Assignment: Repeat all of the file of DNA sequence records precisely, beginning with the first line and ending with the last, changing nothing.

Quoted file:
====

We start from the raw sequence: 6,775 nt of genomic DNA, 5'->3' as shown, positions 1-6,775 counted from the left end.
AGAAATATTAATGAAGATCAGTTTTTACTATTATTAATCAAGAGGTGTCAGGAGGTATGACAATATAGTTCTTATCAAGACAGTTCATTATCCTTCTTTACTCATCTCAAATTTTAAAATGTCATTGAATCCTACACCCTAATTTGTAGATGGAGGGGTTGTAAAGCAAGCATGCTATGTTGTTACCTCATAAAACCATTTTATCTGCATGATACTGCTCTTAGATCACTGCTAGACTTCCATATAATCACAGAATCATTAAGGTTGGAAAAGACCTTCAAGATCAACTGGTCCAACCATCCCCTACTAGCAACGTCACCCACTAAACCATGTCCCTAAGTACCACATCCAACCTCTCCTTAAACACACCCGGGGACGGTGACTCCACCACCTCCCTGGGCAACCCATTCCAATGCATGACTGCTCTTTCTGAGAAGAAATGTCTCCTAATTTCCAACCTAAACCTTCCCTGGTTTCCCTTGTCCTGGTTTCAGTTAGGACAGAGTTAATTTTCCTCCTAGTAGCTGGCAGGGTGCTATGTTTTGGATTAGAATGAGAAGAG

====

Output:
We start from the raw sequence: 6,775 nt of genomic DNA, 5'->3' as shown, positions 1-6,775 counted from the left end.
AGAAATATTAATGAAGATCAGTTTTTACTATTATTAATCAAGAGGTGTCAGGAGGTATGACAATATAGTTCTTATCAAGACAGTTCATTATCCTTCTTTACTCATCTCAAATTTTAAAATGTCATTGAATCCTACACCCTAATTTGTAGATGGAGGGGTTGTAAAGCAAGCATGCTATGTTGTTACCTCATAAAACCATTTTATCTGCATGATACTGCTCTTAGATCACTGCTAGACTTCCATATAATCACAGAATCATTAAGGTTGGAAAAGACCTTCAAGATCAACTGGTCCAACCATCCCCTACTAGCAACGTCACCCACTAAACCATGTCCCTAAGTACCACATCCAACCTCTCCTTAAACACACCCGGGGACGGTGACTCCACCACCTCCCTGGGCAACCCATTCCAATGCATGACTGCTCTTTCTGAGAAGAAATGTCTCCTAATTTCCAACCTAAACCTTCCCTGGTTTCCCTTGTCCTGGTTTCAGTTAGGACAGAGTTAATTTTCCTCCTAGTAGCTGGCAGGGTGCTATGTTTTGGATTAGAATGAGAAGAG